Asylum and Immigration Tribunal
The purpose of the Asylum and Immigration Tribunal is to hear and decide appeals against decisions made by the Home Office and officers in diplomatic posts abroad who can issue visas.
One or more immigration judges may hear an appeal. They are sometimes accompanied by non-legal members of the tribunal. Immigration judges and non-legal members are appointed by the Lord Chancellor and they are independent of the government.
Appeals are heard in a number of centres around the United Kingdom.
If you make an appeal, you will usually attend the hearing with your legal representative. The Home Office will also have a legal representative at the hearing.
The immigration judge, or panel, will decide whether your appeal against the Home Office decision is successful or not (this is known as the decision being 'allowed or dismissed'). The tribunal's decision will be given to you in writing. It is called a determination. In certain circumstances you may be able to apply to have the tribunal's decision reconsidered. The Home Office may also be able to ask to have it reconsidered. There are different ways of making an application for reconsideration, depending on whether your appeal was heard by a single judge or a panel.
Types of appeals
An individual may be eligible to appeal a decision to the Asylum and Immigration Tribunal.
An immigration appeal relates to a person who has applied for further leave to remain under any of the Points Based System Tiers which allow extension in-country, or to live permanently in the United Kingdom.
Family Visit Visa
A family visit visa appeal relates to a person who has been refused a visit a family member in the UK.
A human rights appeal is where a person claims their basic human rights have been breached.
An application to be released on bail from a person detained under the Immigration Acts.
An asylum appeal relates to a person who is under threat in their own country and looks to the United Kingdom for protection, for example during times of civil war.
The Appeals Process
If your application is denied, The Home Office will send an appeal form and guidance notes to you with their decision. Should you not be proficient in English and submit an application in your native language, you must separately attach a translated form in English, and signed by the translator to certify that the translation is accurate.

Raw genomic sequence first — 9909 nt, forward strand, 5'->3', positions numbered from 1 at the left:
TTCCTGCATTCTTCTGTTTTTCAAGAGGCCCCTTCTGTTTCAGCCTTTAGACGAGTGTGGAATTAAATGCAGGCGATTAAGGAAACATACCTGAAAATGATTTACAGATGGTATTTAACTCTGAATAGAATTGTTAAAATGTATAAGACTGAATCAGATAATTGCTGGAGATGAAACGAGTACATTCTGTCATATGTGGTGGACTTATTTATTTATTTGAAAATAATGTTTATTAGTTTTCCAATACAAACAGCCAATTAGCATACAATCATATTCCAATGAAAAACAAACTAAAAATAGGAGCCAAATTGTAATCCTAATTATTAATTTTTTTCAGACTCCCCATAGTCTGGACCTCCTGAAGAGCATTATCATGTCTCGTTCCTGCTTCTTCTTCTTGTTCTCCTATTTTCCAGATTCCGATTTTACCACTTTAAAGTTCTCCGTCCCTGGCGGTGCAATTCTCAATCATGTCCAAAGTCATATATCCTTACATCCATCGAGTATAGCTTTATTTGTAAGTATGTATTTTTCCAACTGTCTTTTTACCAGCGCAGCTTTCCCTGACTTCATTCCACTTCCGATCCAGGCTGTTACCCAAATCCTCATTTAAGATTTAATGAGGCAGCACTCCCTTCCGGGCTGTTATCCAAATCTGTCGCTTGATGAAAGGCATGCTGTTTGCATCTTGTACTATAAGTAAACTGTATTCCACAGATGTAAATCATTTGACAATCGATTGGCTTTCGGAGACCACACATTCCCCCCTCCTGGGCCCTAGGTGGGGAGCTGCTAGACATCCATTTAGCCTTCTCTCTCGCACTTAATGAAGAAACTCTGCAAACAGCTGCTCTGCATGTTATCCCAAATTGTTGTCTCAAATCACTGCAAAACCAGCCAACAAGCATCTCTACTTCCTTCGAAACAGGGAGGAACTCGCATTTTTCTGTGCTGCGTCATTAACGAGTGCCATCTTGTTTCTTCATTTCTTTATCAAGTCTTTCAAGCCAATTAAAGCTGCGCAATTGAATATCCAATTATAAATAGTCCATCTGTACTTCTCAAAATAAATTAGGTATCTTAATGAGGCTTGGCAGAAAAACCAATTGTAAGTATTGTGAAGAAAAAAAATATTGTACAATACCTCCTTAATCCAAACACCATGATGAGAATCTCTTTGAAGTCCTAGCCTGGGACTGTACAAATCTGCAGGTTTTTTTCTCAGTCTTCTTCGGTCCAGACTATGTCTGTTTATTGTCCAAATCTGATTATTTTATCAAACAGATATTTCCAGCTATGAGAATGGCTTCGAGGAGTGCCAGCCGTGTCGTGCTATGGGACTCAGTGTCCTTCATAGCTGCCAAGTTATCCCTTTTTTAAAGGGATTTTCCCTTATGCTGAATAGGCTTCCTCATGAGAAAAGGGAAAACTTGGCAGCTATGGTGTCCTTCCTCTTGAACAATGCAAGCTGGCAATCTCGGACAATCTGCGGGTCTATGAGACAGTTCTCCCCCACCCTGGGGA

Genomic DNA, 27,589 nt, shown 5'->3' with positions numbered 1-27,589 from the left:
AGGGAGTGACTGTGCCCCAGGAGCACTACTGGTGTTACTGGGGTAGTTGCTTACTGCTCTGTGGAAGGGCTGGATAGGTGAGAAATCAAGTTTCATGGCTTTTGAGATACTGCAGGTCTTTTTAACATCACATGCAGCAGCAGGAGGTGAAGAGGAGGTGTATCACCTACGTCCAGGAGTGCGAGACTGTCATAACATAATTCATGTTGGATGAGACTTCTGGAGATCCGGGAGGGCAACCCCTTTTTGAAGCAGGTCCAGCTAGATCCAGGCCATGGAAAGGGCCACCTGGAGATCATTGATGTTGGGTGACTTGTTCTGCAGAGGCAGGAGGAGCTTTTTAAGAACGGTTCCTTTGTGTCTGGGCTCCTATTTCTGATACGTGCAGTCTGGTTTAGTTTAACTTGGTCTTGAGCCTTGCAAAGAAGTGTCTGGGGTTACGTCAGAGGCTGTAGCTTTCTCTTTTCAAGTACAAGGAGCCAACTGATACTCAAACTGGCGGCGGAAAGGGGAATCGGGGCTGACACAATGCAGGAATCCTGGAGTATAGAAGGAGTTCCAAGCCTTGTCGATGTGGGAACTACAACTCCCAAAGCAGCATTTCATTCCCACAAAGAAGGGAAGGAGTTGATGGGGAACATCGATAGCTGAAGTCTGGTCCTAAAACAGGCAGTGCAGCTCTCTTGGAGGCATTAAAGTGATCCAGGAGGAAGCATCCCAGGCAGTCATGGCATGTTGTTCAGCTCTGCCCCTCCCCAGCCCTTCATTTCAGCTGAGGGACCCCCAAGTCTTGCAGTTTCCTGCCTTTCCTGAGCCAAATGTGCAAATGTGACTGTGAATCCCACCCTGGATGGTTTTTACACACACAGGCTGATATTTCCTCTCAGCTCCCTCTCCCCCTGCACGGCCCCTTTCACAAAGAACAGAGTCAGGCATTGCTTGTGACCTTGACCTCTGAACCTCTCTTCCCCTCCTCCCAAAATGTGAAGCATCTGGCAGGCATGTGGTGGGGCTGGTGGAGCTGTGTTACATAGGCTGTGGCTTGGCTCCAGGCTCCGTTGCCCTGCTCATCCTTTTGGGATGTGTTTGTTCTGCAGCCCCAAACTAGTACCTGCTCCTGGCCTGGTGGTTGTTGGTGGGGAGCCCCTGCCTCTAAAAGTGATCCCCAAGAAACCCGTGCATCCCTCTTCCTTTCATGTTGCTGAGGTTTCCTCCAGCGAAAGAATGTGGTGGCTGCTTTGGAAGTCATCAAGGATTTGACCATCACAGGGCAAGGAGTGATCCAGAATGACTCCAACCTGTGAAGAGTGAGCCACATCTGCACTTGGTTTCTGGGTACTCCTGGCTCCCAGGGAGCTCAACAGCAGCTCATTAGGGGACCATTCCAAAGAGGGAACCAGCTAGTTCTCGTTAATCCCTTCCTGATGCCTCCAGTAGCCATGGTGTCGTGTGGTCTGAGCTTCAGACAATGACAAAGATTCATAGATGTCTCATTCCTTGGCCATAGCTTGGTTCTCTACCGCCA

Your appeal form must be received by the Asylum and Immigration Tribunal (AIT) with the prescribed time as detailed on the letter of refusal.
If your appeal will not be received at the AIT by required date, you must explain why you were not able to submit it in time. The reasons will then be assessed to decide whether there are special circumstances that allow your appeal to proceed.
If you are outside the United Kingdom and wish to appeal against the decision of an entry clearance officer, you may also give notice of appeal by serving it on the entry clearance officer.
Please note if you are outside the United Kingdom your appeal will not be listed for hearing until after the entry clearance officer has considered the appeal papers and prepared an explanatory statement giving full details of the reasons for refusal.
It is unlikely that a decision will be reached on your appeal the day of your hearing. The written decision of the AIT, called a determination, will be sent to you and to your representative if you have one. The determination will state whether your appeal has been successful (allowed) or unsuccessful (dismissed) and will give the reasons for the decision.
Review of Decisions
Applications for reconsideration of dismissed appeals may be granted on the grounds it made an error of law. If your appeal has been allowed, the Home Office may apply for a review of the decision in the same way. If the AIT orders a reconsideration of the appeal there will be a new hearing date set.
The application for review must be made within 5 days of receiving the determination if you are in the United Kingdom, or 28 days if you are outside the UK.
If your appeal is allowed and the Home Office make no review application, the Home Office will issue the necessary documents to you, either directly (if you are in the UK) or through the Embassy (if you are outside the UK).
While not having legal representation does not prevent you making an appeal, it is recommended that you seek legal representation for your appeal as early as possible.
AIT will provide an interpreter free of charge who will translate for you during the hearing. If you require an interpreter, you must inform AIT immediately, preferably in your appeal form. You may bring your own interpreter but they will not be allowed to speak officially in the hearing room nor interpret the proceedings for you. If you elect to have AIT provide an interpreter for you, you are not permitted to speak to them outside of the hearing room.